“Some Tribes fought wars – wars that were not successful militarily but lead to over 350 treaties to resolve conflicts – and the expectation was that after the treaties were signed, there would be measures taken to protect the sanctity of tribal resources, health and welfare.”

“The agreement of a trust doctrine between sovereign tribes and the U.S. government set the pace for how tribal lands would be handled: The U.S. Government would hold tribal lands in trust on behalf of the tribes and serve as stewards of resources essential or important to the tribes’ ways of life — including those that fell outside the physical reservation boundaries like access to water. 

This agreement was not voluntary and presents a legal grey area as to the specifics of what must be done to protect tribal resources, which Anderson discusses in detail in “Indigenous Rights to Water & Environmental Protection.”

“The government for many years has not done a very good job, and while they’re getting better, there’s still a ways to go,” Anderson said. “In regard to natural resources, that’s particularly true because of the implication of these off-reservation resources that are not explicitly named as subject to protection. So, you have to rely on this broader trust doctrine.”

Q6: Do you support increasing funding to tribes for services such as health care, cultural resources, and education?


Yes, absolutely. For example, in my bill HB1574 I advocated for categorical eligibility for all 3 and 4 old indigenous children in Early Childhood Education and Assistance Programs, if desired.

Q7: What do you know about free, prior, and informed consent (FPIC)? If elected, would you advocate for these principles to be included in legislation and policy?


FPIC is imperative to ensure equitable policy outcomes. In working with state agencies in regards to land use conversations I start by asking what the Tribe’s input and involvement is. It is imperative for the Snoqualmie Tribe and all tribes to have a seat at the table in legislation and policy.

Q8: What protections do you believe Tribal cultural resources and sacred sites should have?


resources and sacred sites and their historical and their cultural context – I am confident everyone would benefit. Starting from this perspective creates and strengthens the value of these natural treasures. The ability to share your culture and give other cultures a view into your sacred sites, history, and stories, not only protects what is precious to you but endears them to others. Other cultures can then relate your narrative with the treasures of their own culture.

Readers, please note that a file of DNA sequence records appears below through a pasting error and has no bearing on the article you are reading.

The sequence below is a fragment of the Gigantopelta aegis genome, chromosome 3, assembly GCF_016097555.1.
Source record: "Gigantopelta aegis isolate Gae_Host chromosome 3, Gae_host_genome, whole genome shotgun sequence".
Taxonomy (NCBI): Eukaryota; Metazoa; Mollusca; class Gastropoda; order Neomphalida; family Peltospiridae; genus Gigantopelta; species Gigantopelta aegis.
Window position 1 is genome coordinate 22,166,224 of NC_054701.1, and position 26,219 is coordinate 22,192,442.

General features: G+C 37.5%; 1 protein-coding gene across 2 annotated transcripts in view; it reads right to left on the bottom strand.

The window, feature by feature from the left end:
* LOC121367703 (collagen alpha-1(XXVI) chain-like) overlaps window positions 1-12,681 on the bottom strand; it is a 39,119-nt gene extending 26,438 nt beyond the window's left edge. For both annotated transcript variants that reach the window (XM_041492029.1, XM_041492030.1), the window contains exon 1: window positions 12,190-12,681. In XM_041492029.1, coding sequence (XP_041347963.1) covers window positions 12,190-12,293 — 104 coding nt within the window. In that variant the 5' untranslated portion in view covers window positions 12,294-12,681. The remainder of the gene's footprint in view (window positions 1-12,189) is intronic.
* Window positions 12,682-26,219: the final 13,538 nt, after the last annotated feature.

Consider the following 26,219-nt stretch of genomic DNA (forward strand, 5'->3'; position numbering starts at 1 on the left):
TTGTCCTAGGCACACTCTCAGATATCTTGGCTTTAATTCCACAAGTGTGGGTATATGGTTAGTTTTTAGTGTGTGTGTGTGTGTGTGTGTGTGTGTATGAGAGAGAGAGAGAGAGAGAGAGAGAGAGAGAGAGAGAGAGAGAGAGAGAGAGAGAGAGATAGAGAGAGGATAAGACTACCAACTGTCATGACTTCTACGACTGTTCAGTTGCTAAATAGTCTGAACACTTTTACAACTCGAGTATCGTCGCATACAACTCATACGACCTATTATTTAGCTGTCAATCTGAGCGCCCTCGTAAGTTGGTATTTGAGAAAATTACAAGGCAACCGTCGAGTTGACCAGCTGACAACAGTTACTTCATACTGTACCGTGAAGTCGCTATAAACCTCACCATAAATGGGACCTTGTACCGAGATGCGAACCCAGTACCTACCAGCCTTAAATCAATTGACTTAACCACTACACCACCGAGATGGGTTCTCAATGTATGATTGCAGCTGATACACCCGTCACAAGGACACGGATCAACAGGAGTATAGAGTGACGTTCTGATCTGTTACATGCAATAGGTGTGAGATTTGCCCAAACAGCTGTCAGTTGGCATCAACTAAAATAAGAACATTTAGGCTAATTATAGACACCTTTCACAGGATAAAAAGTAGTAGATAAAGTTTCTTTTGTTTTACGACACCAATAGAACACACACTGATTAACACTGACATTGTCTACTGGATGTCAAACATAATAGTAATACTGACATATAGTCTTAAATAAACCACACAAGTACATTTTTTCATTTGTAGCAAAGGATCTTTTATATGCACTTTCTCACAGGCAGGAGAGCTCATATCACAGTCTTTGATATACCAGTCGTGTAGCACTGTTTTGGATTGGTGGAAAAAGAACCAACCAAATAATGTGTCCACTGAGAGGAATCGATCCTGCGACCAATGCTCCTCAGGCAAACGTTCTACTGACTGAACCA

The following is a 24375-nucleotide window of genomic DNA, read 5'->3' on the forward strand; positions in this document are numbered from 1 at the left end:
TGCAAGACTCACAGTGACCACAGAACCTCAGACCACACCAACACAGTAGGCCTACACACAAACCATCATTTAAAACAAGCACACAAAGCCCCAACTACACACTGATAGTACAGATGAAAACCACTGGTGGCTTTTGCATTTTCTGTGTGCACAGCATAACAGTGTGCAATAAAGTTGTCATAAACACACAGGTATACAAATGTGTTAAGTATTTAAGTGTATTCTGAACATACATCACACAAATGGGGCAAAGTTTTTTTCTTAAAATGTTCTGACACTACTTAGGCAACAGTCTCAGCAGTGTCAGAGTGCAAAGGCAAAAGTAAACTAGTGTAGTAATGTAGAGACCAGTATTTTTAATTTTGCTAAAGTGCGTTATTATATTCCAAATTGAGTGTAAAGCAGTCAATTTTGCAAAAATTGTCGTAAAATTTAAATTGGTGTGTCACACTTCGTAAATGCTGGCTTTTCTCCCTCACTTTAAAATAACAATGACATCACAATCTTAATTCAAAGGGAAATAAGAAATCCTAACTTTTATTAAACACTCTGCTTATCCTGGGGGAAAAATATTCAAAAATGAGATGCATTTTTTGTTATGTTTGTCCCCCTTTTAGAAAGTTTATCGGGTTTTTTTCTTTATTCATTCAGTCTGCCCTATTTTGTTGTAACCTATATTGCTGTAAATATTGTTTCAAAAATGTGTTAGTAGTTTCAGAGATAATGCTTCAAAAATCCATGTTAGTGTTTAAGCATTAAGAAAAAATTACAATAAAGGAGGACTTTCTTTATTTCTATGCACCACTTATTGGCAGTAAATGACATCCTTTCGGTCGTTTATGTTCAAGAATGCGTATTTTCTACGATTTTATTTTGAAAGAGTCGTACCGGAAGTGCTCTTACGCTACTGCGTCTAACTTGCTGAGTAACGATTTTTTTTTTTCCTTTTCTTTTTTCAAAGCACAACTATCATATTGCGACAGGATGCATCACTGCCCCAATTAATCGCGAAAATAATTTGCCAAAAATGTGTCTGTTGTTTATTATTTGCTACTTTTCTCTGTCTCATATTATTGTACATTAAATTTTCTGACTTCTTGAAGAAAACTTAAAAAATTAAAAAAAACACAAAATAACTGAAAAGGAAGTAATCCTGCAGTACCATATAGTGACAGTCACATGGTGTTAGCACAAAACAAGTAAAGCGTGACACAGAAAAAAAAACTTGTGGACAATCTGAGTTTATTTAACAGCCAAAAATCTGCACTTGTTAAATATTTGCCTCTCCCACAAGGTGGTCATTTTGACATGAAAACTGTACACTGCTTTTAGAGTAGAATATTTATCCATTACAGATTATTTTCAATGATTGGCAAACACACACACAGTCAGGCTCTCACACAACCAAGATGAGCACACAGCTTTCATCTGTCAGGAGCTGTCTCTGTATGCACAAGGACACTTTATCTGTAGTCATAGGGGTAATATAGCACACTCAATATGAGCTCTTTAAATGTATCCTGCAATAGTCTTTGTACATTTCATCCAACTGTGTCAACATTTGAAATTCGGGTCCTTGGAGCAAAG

Q9: What do you believe is the best role of government in the fee to trust process for tribes to gain jurisdiction over their traditional lands?


There is much I would like to learn from a historical perspective about the use and application of the fee to trust process. A good starting point for myself is to understand what lands the Snoqualmie Tribe is interested in being in trust. My role is to advocate and work to ensure the implementation of the fee to trust process works to strengthen the Tribe’s capacity in self-determining the welfare of the Snoqualmie People.

Q10: What do you know about the Snoqualmie Tribe's sacred site, Snoqualmie Falls? Do you support the Tribe's right to have a say in any future decisions made on its sacred site, including hydropower licensing?


I do support the Tribe’s right to have a say, both as the land owner and from your historical connection to the Falls. I have every confidence in the Tribe’s ability and core values of respect, trust, and self-determination. I trust that the Tribe will do everything in their power to listen deeply to those who will be impacted by any actions and will work to mitigate and collaborate on the outcome, while meeting the goal of restoring and protecting the sanctity of this sacred site. In my role as an elected I will work along side the Tribe to support the confluence of needs, uses, demands, and desires for this most precious treasure.

Q11: What role, if any, do you feel the State of Washington plays in Treaty Rights disputes?


I firmly believe the treaty trust obligation must be at the center of all policy if we are to truly have justice for the Snoqualmie People. While the courts are often used to argue and settle disputes, the State’s tone and tenor, budget, andlegislative priorities, and active engagement at the federal level, all play a part in defining the strength of treaty rights and honoring the trust of the original intentions of the treaties.

Q12: Do you support the Snoqualmie Tribe as a signatory of the Treaty of Point Elliot having equal rights to its fellow treaty signatory tribes?